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Women of Tally: Breaking the Bias By Learning Together


March 31, 2022

Celebrating and uplifting women at Tally isn’t limited to a single month. We do this year round, and much of the work is spearheaded by the Women of Tally employee resource group. Created by women for women, this group offers a safe community for Tallizens who identify as women, while providing resources and opportunities for them to grow personally and professionally.

Formed in 2018, Women of Tally was created in response to a growing interest in more women-specific professional development opportunities. Within its first year, the group created a series of panels and workshops that addressed the specific challenges that women face in the workplace, often throughout their careers. It also became a supportive space where women could advocate and support each other.

That effort continues today as Tally gets closer to gender parity. At the end of 2021, we reported that our employee base was split: 42% women and 58% men. This is a jump from a year ago when only 35% of Tallizens identified as women.

Celebrating Women’s History month

Women’s History month is an opportunity to host company-wide events throughout March to spark discussion, educate, build community, and have fun. Following this year’s theme #BreaktheBias, we held the following events: 

  • Fireside chat with Women leaders at Tally

  • Lunch and Learn: Past, Present and Future of Trans Women in History

  • Women’s History Month Trivia Night

[Photo: Women of Tally hosted a trivia night in honor of Women's History month.]

How Tally’s women leaders broke the bias

In a virtual fireside chat held on International Women’s Day, several women leaders at Tally shared insights from their professional journey and what breaking the bias meant to them. 

Bias can cut both ways: it can help people and it can hurt people, says Ivy Arai Tabbara, Head of Legal at Tally. So one way that you can break the bias is to question practices and beliefs, especially when they marginalize a specific group of people or disproportionately give power to a specific group of people. Another way to break the bias is to celebrate and value your differences, such as by sharing each other’s stories.

For Noa Gutterman, Senior Director of Member Acquisition at Tally, representation matters when it comes to breaking the bias. It’s not just a buzzword. When she first started working in tech, there were not a lot of women leaders and there certainly were not a lot of queer women leaders. The lack of role models can make it difficult to learn how to become a leader or to even see leadership roles as a possibility.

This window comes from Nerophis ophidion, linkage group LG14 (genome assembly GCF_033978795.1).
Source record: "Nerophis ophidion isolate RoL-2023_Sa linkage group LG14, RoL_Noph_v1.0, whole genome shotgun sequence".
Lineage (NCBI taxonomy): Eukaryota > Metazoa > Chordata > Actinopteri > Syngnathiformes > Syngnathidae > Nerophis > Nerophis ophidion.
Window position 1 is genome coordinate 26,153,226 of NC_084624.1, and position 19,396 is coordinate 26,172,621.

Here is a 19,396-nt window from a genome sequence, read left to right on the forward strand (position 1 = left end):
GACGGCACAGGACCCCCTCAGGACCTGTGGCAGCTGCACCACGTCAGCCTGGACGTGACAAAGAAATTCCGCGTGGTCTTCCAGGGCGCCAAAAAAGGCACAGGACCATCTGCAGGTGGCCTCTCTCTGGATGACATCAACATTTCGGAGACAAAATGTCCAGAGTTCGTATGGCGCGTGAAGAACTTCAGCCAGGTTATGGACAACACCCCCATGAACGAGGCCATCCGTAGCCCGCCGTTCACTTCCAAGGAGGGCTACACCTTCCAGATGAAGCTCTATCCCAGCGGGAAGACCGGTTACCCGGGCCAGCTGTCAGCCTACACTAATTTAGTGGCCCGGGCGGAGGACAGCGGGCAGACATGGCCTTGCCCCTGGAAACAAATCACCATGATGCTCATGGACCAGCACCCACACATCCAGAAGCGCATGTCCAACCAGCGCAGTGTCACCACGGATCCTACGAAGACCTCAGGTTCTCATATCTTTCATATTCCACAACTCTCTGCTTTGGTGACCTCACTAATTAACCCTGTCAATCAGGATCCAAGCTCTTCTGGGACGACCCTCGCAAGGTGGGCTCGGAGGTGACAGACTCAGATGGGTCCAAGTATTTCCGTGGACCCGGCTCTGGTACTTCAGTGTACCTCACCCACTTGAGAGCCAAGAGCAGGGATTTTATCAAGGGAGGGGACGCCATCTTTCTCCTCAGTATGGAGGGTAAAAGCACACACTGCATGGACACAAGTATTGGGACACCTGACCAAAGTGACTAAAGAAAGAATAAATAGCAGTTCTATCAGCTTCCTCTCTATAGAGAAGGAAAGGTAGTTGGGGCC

Expanding on how the lack of representation has affected her as a Black woman, Mary Farrow, Director of Product, Platform at Tally, shared how she had to internalize at an early age that often people don’t assume based on her appearance that she attended Ivy League schools, got a Ph.D. and is working in tech in a technical role. The implication of this bias usually translates to being underleveled and underpaid at work or not getting considered for job interviews.   

Through this discussion, there were many takeaways on how everyone can have a role in breaking the bias – whether that’s being aware of the biases you might have, and how you can break the bias for others. One example that was shared was how this can be as simple as telling your daughters or other young girls in your life that they are “smart” or “strong” versus calling them “pretty” as a compliment. But to have an even bigger impact, consider how you can be an advocate for others – who might not typically be considered – to have opportunities for visibility, career development, and beyond. This can be as simple as making sure someone gets invited to a meeting or has a chance to present at a meeting.

Creating opportunities, like this fireside chat, to share and learn from each other is one way Tally has continued to reinforce its culture of inclusion, diversity and equity. 

Learning about Trans Women History together

Trans women are women. This isn’t a question for us, but we also recognize that many of us are not as familiar with the historical context behind womanhood and gender identity, and how these notions of membership have changed over time. At the close of Women’s History Month and ahead of International Transgender Day of Visibility, we invited noted trans speaker, organizer, and educator Elena Vera to give a talk on the past, present and future of trans women in history and how we can go further together.

Elena shared her knowledge and perspective as a member of many communities of care, and how the experience of trans people navigating social, medical, and political landscapes (among others) overlaps with the experience of many other groups, including disabled and immigrant communities. She drew a lot from her personal experience as a historian and community activist, as well as her professional experience as the former Executive Director of Trans Lifeline, one of the most prominent nonprofits helping trans people in the U.S. and Canada. Tallizens found the talk insightful, emotional, heavy, and so important to hear. 

What's Next?

Women of Tally continues to encourage and empower Tallizens who identify as women, helping them succeed in goals they've set for themselves. Whether those goals are personal or professional, Women of Tally exists to support its members and to serve those who do not have the resources to improve their circumstances.